If you're like me (old school, I know) you'll want a physical copy of your compositions on vinyl, cassette or disc. In this situation, WAV formats are usually considered the best to use, and going higher than the recommended settings I mentioned before would be ideal to ensure the best quality sound you can create. If you're sending your master files out to a duplicator, contact them first to discuss your limitations.
Whether you sell your mp3 or disc, not only do you want it to SOUND as professional as possible, you want it to LOOK professional as well. When playing your song, it should not read on the screen "this is my song #47.wav" - Be sure your song title, your artist name, and all the corresponding details (album title, date, composed by, genre, etc) are all listed EXACTLY as they should. It would be a genuine shame if Nickelback ever distributed one of their releases with a typo and a chart topping hit was recorded by Nickeblack.
As well, you want an image to accommodate your release. There are free programs available online that will tie your album or song cover image to the song. This gives the overall appearance of the album a much more professional look to the listener when they see the song in their library. Match that to the image cover on your cd case and those who follow your social media will identify that picture to your branding.
Another thing to consider when branding a visual image to your album: Do NOT just go online and grab a picture you got from a Google search. Do NOT just grab a photo from the family library just because it looked cool. Memes are only as important as the post it's being displayed on. The image you use should be a representation of the songs within it, or at least accentuate the name of the album. As a result, you need to bring a visual side of creativity to make it all come together.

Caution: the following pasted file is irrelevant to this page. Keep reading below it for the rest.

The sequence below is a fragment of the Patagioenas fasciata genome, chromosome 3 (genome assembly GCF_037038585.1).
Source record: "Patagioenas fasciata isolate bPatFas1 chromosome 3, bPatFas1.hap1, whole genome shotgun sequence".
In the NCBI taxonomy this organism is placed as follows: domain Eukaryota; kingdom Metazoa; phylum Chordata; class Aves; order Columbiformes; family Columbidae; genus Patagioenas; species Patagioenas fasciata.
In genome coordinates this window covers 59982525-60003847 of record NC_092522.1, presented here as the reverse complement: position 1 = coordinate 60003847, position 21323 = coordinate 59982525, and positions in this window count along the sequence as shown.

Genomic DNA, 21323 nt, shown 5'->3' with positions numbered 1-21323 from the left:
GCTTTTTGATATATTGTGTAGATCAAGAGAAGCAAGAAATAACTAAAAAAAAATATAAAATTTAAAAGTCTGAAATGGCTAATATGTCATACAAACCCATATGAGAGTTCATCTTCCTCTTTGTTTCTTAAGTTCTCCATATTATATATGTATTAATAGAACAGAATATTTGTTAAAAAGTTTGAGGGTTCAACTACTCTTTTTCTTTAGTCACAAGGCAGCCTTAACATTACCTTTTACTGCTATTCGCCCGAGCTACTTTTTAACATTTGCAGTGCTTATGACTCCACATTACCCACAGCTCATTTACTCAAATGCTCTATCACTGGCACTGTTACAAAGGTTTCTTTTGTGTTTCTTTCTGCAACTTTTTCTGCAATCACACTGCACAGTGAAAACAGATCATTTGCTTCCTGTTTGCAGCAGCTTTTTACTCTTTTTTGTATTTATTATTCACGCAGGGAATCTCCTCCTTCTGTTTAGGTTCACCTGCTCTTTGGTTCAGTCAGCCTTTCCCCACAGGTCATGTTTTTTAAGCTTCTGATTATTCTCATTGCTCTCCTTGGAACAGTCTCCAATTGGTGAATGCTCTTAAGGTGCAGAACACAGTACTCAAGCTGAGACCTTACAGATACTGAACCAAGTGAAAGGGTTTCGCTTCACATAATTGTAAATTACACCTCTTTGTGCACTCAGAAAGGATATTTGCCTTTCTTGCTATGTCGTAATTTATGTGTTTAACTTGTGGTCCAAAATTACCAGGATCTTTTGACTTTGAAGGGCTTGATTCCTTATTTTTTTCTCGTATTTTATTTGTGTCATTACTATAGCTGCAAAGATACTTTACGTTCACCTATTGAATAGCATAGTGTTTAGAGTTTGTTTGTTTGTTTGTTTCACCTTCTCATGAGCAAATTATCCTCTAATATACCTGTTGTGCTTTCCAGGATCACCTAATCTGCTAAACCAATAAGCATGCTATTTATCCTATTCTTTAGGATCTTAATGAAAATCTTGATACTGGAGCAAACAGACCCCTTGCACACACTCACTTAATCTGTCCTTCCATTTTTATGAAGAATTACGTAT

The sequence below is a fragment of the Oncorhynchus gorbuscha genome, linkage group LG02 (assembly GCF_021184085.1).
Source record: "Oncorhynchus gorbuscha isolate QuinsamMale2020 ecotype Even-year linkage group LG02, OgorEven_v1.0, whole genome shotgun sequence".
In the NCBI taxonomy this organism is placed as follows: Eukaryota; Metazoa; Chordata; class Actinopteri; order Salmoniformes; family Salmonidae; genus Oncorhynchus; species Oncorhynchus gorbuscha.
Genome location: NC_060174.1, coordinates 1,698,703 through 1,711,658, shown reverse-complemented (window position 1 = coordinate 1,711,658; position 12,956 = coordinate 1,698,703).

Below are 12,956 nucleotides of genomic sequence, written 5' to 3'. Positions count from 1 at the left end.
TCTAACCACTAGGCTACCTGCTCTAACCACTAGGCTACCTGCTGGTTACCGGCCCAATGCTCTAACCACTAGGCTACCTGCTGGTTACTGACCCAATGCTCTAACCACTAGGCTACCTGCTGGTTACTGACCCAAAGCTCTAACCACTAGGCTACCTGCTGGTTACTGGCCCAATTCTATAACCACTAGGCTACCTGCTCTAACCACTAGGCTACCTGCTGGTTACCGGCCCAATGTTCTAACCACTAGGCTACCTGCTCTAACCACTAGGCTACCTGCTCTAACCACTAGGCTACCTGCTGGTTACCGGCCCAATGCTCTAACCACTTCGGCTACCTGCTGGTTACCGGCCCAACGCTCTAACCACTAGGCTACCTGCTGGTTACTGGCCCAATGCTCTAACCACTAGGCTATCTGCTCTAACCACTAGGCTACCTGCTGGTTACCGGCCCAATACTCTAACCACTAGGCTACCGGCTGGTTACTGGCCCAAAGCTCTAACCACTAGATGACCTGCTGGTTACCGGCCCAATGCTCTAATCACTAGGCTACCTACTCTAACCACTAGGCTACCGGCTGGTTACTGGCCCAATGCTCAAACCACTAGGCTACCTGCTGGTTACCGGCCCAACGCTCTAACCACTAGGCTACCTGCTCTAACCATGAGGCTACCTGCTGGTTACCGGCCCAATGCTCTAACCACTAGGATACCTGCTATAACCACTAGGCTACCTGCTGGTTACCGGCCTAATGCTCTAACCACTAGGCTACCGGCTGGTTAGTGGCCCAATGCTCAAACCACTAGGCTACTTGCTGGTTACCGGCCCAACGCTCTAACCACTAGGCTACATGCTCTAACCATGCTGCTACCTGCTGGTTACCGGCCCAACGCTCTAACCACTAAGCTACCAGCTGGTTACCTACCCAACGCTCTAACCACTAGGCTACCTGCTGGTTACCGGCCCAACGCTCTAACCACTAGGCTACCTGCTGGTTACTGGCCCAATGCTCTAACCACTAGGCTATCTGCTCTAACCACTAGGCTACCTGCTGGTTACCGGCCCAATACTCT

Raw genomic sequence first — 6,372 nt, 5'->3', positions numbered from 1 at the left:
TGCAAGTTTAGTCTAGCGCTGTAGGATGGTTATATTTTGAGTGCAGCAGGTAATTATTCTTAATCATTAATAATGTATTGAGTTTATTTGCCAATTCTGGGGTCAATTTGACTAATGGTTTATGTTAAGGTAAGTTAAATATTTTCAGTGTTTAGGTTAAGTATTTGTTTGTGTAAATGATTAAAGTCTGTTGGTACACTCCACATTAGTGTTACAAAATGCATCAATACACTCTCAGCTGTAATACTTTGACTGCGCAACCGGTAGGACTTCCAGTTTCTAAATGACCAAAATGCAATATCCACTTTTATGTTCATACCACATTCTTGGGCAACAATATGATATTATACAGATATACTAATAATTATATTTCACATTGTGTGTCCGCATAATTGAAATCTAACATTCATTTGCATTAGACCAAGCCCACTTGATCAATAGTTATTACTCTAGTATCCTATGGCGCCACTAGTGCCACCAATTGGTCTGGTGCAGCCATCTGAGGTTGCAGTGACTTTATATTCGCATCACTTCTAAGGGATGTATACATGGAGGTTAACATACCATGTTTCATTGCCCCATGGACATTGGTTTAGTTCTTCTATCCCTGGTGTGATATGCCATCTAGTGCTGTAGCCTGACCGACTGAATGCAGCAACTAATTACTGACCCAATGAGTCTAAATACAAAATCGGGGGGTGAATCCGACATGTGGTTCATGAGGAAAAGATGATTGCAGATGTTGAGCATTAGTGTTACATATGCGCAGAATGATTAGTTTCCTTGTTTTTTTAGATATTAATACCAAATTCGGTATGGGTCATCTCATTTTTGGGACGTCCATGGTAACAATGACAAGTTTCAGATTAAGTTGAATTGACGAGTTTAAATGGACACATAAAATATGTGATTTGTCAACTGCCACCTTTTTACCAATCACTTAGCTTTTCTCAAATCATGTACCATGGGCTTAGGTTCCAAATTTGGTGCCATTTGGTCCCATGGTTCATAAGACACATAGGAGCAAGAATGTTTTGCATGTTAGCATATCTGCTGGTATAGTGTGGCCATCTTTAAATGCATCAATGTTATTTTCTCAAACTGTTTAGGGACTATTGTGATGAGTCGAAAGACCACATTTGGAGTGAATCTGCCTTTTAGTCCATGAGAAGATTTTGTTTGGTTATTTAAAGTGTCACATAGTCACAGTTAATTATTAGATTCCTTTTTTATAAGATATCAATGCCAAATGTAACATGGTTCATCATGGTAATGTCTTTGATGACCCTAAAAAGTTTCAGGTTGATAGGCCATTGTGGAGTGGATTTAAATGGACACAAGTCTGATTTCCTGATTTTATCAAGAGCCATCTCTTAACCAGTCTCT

And finally, consider adding your team to the credits. Songs written by these individuals. Artwork created by such a person. Recorded at this 'n that studio. Special guest appearance by your grandmother on "this song" - Late nights runs to McDonald's provided by Dave's ex-girlfriend. Yes, this is YOUR album that displays YOUR talent, but it took THE TEAM to get to that point. You don't have to include the images of the companies like they endorsed the album or mention them fifteen thousand times because they worked on every portion of the album, but you should at least mention them in the credits, as they worked their magic to your benefit. Thanking them on the final product not only gives them a sense of gratitude in return, but might be in your favour when deciding who's on the next release!
Once everything is all said and done, you should have something truly special that you can look back on like a Summer vacation and think, "man that was a trip" or reminisce with your team mates that helped put that album together. Frame it, autographed with your bandmates, and hang it on the wall. Whether it wins awards, sells thousands of copies worldwide, or ends up being a giveaway disc at a flea market, those are only minor details compared to the journey you've put forward in making it happen.
If you feel inclined to do so, send me an autographed copy to add to my collection.